IIS 7 and Above
running PS scripts from a webpage / sharepoint site
Last post Sep 23, 2009 03:10 AM by sergeia
Sep 21, 2009 07:47 PM|jezza6|LINK
This is a tricky one..
We need to start and stop several services in certain orders frequently so with powershell thought it would be possible to have a basic HTML page with a few buttons / links to ps1 scripts which start or stop all required services these in the correct order.
However we can't see any way to execute these .ps1 scripts directly from the webpage links..
Also UAC makes this difficult because some of the services we've scripted to start and stop will only execute with elevated privileges.
We have got a crude workaround whereby we can install PoSH v2 and set it's .exe compatibility mode (because it's not a part of version windows 2008 R1) to 'run as administrator', then have each of our web page links open a folder with the ps1 script ready to
be executed. After configuring set-executionpolicy unrestricted (one off) we can then double click the ps1 file, and click continue on the UAC prompt that appears.
However is there a more elegant way of doing this?
Also once PoSH v2 is released to market this workaround will no longer work if the compatibility mode: 'run as administrator' option is removed and/or we upgrade to R2..
Sep 22, 2009 12:02 AM|lextm|LINK
If on IIS 6 or IIS 7, you can try to run the application pool under LocalSystem or a local administrator account and test again.
You can also manipulate Windows services via .NET Framework, but that requires ASP.NET pages and also the above application pool identity changes (or using ASP.NET impersonation).
Sep 22, 2009 12:30 AM|jezza6|LINK
Thanks for the quick reply lextm
With your second suggestion can we manipulate services that would otherwise require a UAC elevated powershell session within windows 2008 / vista?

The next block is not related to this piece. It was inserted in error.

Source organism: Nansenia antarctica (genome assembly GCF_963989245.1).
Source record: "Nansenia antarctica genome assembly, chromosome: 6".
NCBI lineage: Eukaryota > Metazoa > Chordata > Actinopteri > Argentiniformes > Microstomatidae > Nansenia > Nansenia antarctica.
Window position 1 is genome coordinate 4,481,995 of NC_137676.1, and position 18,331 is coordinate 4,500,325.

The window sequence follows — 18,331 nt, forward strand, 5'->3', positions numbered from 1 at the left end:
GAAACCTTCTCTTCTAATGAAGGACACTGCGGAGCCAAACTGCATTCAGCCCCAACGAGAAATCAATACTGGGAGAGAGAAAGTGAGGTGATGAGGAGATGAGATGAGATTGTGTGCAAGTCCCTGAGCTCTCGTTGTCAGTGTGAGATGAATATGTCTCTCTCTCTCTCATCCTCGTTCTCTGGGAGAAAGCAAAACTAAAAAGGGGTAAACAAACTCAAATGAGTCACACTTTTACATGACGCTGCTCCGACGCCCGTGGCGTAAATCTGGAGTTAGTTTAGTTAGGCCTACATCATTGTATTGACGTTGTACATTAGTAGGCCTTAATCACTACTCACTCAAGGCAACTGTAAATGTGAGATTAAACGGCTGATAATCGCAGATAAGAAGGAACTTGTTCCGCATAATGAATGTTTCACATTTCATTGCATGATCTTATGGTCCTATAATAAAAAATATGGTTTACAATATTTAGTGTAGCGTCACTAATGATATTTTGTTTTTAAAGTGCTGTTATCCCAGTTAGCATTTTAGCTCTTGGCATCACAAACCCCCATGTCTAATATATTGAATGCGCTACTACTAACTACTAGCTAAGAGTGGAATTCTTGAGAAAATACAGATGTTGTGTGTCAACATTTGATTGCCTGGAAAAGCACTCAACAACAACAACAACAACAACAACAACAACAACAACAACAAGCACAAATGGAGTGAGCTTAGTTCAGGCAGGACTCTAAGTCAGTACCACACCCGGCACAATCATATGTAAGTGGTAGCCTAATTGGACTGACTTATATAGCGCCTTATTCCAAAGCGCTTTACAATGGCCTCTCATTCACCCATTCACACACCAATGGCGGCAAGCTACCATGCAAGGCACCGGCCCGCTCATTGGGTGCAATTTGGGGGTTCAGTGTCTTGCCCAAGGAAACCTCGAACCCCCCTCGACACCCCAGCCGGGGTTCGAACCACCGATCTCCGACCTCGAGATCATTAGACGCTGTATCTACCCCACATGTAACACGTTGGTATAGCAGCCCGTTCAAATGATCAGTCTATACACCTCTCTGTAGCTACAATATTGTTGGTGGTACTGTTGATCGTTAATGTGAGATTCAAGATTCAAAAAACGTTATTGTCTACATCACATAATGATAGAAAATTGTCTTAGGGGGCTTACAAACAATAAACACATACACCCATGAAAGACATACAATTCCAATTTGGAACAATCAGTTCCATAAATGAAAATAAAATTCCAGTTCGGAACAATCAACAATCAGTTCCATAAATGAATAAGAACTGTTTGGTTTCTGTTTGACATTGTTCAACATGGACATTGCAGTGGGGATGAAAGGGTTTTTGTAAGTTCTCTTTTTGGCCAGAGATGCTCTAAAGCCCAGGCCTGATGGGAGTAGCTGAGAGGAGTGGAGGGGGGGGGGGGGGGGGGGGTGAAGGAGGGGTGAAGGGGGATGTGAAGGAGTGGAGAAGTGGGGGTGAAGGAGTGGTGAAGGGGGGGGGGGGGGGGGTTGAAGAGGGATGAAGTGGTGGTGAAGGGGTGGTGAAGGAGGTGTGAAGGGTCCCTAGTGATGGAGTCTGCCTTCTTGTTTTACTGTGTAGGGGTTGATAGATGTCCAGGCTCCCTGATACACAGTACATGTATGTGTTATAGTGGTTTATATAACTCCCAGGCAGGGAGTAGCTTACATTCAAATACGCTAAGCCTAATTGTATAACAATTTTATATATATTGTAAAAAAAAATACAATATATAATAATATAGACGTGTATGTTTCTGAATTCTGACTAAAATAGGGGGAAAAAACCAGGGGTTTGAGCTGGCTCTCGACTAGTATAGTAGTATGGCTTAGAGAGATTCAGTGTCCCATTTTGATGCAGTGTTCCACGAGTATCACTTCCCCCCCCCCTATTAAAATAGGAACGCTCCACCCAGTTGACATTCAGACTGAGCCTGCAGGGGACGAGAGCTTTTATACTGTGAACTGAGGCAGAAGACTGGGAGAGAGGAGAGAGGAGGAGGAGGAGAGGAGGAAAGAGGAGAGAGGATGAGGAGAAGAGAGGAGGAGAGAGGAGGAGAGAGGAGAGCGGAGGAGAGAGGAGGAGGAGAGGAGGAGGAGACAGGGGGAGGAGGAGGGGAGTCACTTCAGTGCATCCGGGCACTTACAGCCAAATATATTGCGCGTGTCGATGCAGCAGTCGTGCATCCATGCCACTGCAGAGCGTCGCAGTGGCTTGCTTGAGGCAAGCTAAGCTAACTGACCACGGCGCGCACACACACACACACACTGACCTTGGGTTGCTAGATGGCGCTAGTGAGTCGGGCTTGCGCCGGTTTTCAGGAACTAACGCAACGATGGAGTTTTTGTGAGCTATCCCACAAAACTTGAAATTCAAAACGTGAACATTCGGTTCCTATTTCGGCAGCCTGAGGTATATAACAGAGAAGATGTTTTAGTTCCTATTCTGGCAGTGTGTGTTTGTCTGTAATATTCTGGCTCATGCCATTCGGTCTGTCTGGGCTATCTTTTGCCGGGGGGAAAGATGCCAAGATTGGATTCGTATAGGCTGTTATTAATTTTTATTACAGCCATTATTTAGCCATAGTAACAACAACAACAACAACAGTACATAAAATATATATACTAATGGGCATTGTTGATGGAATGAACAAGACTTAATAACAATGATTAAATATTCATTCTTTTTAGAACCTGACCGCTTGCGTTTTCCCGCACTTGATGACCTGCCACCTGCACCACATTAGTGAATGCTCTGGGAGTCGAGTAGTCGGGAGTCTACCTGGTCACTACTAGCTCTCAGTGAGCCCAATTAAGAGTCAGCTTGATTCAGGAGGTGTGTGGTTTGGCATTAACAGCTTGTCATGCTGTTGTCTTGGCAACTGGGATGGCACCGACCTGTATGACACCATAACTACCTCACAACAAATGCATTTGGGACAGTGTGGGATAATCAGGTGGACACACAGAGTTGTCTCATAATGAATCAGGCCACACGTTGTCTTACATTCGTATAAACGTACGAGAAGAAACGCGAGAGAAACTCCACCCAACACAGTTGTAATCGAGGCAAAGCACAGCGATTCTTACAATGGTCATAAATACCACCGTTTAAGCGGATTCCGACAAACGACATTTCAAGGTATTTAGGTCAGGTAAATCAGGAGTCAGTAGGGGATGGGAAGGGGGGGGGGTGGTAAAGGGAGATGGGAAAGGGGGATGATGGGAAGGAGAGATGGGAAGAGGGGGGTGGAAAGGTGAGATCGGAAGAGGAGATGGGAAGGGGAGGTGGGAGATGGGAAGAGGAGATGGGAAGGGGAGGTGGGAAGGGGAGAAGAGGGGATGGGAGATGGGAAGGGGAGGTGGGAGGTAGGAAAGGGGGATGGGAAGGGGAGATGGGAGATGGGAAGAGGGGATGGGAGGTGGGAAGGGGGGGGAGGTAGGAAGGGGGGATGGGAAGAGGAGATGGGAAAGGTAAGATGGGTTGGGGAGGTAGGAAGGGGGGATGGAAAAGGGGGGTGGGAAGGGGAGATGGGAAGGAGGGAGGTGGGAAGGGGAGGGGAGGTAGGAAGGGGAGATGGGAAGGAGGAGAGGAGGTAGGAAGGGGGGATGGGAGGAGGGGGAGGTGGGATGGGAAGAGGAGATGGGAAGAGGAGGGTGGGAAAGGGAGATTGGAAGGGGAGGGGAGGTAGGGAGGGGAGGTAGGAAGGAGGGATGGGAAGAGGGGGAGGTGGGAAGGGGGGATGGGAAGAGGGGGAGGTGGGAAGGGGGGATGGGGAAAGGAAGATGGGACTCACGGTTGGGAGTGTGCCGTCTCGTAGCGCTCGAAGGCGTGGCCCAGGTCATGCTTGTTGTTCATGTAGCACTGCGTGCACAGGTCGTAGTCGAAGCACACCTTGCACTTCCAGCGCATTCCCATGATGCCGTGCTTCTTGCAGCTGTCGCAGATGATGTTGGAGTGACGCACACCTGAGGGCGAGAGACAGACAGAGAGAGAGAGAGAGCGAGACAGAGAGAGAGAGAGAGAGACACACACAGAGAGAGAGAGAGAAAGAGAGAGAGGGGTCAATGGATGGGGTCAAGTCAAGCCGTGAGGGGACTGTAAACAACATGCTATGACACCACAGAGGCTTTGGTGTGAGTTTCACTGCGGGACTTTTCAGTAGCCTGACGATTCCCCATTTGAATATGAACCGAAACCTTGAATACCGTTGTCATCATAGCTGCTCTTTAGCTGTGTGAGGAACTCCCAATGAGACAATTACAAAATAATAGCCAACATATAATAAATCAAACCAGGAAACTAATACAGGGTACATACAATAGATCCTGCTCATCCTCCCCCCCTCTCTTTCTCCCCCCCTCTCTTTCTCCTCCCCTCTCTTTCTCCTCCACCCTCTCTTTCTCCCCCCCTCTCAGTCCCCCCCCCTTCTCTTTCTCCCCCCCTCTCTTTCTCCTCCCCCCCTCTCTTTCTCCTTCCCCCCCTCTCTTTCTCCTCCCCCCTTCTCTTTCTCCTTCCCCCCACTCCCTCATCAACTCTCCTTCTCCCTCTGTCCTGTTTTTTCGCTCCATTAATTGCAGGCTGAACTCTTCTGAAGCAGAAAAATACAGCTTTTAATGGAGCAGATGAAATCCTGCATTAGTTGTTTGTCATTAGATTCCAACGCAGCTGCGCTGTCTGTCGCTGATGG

Would this be by using the WMI classes in powershell or can we avoid PoSH altoghether?
If not using PoSH and not requiring UAC user confirmation how complex would the .NET code be?
Sep 22, 2009 02:51 AM|lextm|LINK
UAC is mainly designed for client applications which are executed by a logon user under his/her account.
I am not sure how Powershell script is called from your pages, but if the application pool runs under LocalSystem or local administrator, the script can be executed under the same identity. If so the permission problem can be resolved.
To be safe, you'd better also post this question to Powershell forum to see if the experts there can provide more insights.
Sep 22, 2009 05:23 PM|sergeia|LINK
I believe you could work around the problem with worker process identity by using PowerShell jobs. Here is how I would approach it (I am planning to write blog post on this topic some time).
1. In your Web application add code that hosts PowerShell. This is fairly trivial. This instance of PowerShell will run at whatever identity worker process runs.
2. From this instance you could start another PowerShell process, locally or remotely, using any credentials that will be sufficient to access configuration or your service. To do this, you have to evecute command start-job programmatically, i.e. get runspace,
create pipeline, create command object, etc. Pass your script to this job as a parameter. Pass your credentials to this job, you could get credentials from the request.
3. After job is done (it will run asynchronously, you could monitor status or execute wait-job), and you want output, execute receive-job and process output that was accumulated. Execute remove-job to clean up.
To get more details, run "help about_jobs" in PowerShell v2.0. As a bonus you could run job on remote computer (remove relative to your server).
Sep 23, 2009 12:52 AM|jezza6|LINK
A blog on this would be great :)
I also found this which could be helpful so will take a look into it tomorrow http://www.leastprivilege.com/HostingPowerShellInASPNET.aspx
Will your technique only run with About_Jobs cmdlet in powershell v2. (we just been told we can't upgrade to v2 as it's still beta..)
Sep 23, 2009 03:10 AM|sergeia|LINK
Yes, jobs are v2.0 feature. This version is actually already released in Windows 7 and will be released
downlevel very soon. You could use it for development, it is very stable. Hosting PowerShell is generally the same in both v1.0 and v2.0. You could start with that.